The ship's shapers

Constellation: For two years, scores of men and women have used ancient skills and modern technology to restore the 1854 warship. They will be sorry to see it go.

June 30, 1999|By Frank D. Roylance | Frank D. Roylance,SUN STAFF

In a sepia-tinted scene lifted straight from a 19th-century Baltimore shipyard, men wielding ancient mallets and caulking irons worked their way down the deck of the 1854 warship Constellation, hammering oakum yarn into the ship's seams, sealing them against the rain.

This week, the riggers have held center stage, hoisting painted spars and freshly tarred lines into place. Below them, shipwrights armed with saws and sledges raced to wrap up 2 1/2 years of restoration work, readying the ship for Friday morning's return to the Inner Harbor.

They are among a small but growing community of men and women -- natives, transplants and itinerants -- who have helped build Baltimore's reputation as a center for the traditional repair and construction of wooden ships.

"Baltimore has to be one of the biggest turnarounds in the industry," said shipbuilder Alan Rawl of Bradshaw. "If someone wanted a vessel of a decent size built, they would have to consider this [Baltimore] as one of the better places to have it done."

On Friday, the warship that chased down slavers off West Africa and patrolled the Mediterranean and the Gulf Coast during the Civil War will be pushed up the Patapsco in a waterborne parade beginning at 9 a.m. It should arrive at Constellation Dock by 11: 30 a.m., saluted by cannon, fireboats and a Navy flyover.

It will be a bittersweet moment for the men and women who, with ancient skills, modern technology and plain muscle, have freed the ship of its rot, straightened its keel, strengthened its hull and returned it faithfully to its Civil War appearance.

Scores more, from here and away, have contributed their skills with wood, iron, oakum and rigging. Their numbers and skills keep growing, said Guy Peter Boudreau, who built the Pride of Baltimore II, the Lady Maryland and led the Constellation's $9 million restoration.

"If I were to try to repair the Constellation 25 years ago, I'd have to write letters, put out ads, make phone calls across the whole country," said Boudreau, 44. "When we started this project, we didn't make any phone calls. People found us."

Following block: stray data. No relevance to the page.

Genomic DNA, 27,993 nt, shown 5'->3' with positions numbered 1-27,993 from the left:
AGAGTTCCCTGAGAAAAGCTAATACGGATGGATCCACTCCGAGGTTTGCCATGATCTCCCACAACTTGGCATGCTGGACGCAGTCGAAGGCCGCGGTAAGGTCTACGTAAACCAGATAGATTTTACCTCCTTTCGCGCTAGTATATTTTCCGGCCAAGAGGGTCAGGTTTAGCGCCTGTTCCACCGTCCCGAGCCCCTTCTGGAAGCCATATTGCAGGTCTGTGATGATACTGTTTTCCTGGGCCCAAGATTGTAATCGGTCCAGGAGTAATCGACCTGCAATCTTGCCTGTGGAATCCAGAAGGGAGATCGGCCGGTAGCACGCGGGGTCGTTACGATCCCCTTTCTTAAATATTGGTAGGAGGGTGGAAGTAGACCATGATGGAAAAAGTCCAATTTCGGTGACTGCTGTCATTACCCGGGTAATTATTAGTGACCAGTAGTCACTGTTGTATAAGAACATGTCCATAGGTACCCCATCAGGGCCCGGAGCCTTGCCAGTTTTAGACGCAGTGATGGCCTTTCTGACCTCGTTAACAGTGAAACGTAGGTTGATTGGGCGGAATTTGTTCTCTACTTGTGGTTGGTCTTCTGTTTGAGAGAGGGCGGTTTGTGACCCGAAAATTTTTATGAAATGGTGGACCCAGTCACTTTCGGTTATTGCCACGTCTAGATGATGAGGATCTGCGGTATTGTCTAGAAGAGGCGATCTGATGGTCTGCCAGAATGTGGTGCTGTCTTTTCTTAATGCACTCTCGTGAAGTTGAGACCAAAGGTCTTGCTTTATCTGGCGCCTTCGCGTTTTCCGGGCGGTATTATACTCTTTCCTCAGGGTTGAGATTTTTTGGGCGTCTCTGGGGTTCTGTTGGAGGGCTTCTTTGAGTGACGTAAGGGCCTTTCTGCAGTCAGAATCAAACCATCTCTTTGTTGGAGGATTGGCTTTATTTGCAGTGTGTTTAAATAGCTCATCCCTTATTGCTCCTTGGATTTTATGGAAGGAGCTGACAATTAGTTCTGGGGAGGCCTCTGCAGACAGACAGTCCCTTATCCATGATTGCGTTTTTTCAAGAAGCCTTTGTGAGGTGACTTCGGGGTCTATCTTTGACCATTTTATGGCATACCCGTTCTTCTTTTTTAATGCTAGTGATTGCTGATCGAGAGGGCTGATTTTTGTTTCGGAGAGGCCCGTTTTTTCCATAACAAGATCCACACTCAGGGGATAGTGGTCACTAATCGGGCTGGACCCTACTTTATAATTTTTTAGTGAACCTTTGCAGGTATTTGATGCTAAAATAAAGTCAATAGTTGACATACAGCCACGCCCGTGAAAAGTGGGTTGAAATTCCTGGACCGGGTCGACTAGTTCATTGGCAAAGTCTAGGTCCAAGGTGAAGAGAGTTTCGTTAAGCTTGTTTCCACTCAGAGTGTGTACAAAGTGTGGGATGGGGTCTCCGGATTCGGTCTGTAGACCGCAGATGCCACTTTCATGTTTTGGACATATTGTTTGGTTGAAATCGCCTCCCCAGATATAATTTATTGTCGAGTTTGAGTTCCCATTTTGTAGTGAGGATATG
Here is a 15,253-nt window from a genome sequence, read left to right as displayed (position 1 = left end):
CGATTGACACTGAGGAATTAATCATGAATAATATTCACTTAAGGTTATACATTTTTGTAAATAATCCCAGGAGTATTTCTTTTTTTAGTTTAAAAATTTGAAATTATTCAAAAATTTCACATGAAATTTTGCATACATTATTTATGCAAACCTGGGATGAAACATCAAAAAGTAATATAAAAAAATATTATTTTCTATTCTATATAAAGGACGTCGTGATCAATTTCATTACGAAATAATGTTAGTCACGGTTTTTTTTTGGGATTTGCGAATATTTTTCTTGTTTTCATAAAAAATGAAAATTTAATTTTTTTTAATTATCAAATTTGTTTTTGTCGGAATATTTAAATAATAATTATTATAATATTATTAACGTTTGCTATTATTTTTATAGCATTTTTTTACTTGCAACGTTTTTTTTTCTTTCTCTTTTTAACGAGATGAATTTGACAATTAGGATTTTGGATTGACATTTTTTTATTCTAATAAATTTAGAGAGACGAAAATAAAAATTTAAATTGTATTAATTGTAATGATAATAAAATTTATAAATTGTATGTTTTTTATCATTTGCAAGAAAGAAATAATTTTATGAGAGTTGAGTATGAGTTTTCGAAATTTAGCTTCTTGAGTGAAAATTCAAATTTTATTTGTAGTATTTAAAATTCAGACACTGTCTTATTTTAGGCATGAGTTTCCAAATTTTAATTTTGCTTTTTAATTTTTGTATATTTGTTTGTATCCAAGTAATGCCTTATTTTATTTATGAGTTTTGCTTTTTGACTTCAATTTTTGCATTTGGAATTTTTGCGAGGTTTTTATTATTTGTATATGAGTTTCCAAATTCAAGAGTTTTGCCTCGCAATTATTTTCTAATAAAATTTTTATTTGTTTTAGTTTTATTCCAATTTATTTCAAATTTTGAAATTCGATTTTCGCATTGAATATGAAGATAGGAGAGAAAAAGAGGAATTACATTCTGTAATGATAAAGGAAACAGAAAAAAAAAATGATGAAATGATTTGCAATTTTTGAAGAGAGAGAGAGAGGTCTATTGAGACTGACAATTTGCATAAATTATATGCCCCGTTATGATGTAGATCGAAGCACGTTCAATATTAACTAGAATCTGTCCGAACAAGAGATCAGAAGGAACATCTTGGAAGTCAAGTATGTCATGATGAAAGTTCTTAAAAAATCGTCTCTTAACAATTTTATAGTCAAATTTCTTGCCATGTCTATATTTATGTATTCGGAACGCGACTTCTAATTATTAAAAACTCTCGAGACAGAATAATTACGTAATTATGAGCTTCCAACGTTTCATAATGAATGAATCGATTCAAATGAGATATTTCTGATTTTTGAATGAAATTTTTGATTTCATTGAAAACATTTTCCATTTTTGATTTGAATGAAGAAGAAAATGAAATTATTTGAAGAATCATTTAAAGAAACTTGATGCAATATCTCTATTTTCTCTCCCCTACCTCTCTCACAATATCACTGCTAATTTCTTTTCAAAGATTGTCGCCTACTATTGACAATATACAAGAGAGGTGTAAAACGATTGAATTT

For large-boat construction outside of museum shipyards, "I don't know of any to equal Baltimore," said Michael O'Brien. He is a senior editor at Wooden Boat, a Maine-based magazine regarded by many as an authority on the industry.

The people who turn up in Baltimore to build and repair wooden ships are in love with their traditions. Many have sailed on the Pride and other tall ships. At sea, they say, fine craftsmanship is tied directly to their safety and well-being.

"It's a challenge to do a good job, and do it consistently, as fast as I can, as well as I can," said Joe Chetwynd, 56, who came from Pembroke, Mass. to caulk the Constellation.

Spinning oakum beside him was Bob Brittain, 41, an Arnold resident whose accent betrays him as a transplanted Englishman. "If we didn't do a good job, people would be ... complaining about wet bunks," he said.

Baltimore's renaissance in wooden shipbuilding began with the construction of the first Pride of Baltimore in 1977, followed by the 72-foot pungy schooner Lady Maryland (1986) and the Pride of Baltimore II (1988).

There have been major repair jobs on the historic skipjack Minnie V, and a six-month, $350,000 overhaul of the Philadelphia-based goodwill ship Gazela Primeiro in 1992. The Living Classrooms Foundation has provided additional work and training on skipjack restorations and the maintenance of its historic wooden fleet.

Wherever big wooden ships are being built, it seems Marylanders, or people who honed their skills here, are somewhere behind the scenes.

In Delaware, Rawl led the design and construction of the 97-foot Kalmar Nyckel, a sailing replica of the armed pinnace that brought Swedish settlers to Wilmington in 1638. Completed in 1997, it is serving as Delaware's goodwill ship. Rawl has also consulted on historic ship projects in Italy and Russia.

Connecticut is spending $3.1 million on a replica of the 80-foot slave ship (the state prefers "freedom ship") Amistad. Now under construction at Mystic Seaport, the ship is a small Baltimore clipper, modified for enhanced safety. It was designed by Peter Boudreau.

A handful of Constellation shipyard veterans -- including shipwright Rodney Goode, 33, of Fells Point -- have gone to work in Ireland, where two replica "famine ships" -- the vessels that brought Irish immigrants to America during the Potato Famine of the mid-19th century -- are under construction. Others may follow.

Boudreau stands at the center of Baltimore's traditional shipbuilding renaissance. He arrived in Baltimore from the West Indies island of St. Lucia in 1976 to work on the first Pride. He stayed to build the Lady Maryland, Pride II, and to repair the Gazela. He hired and trained increasingly skilled cadres of workers and won their respect and loyalty.

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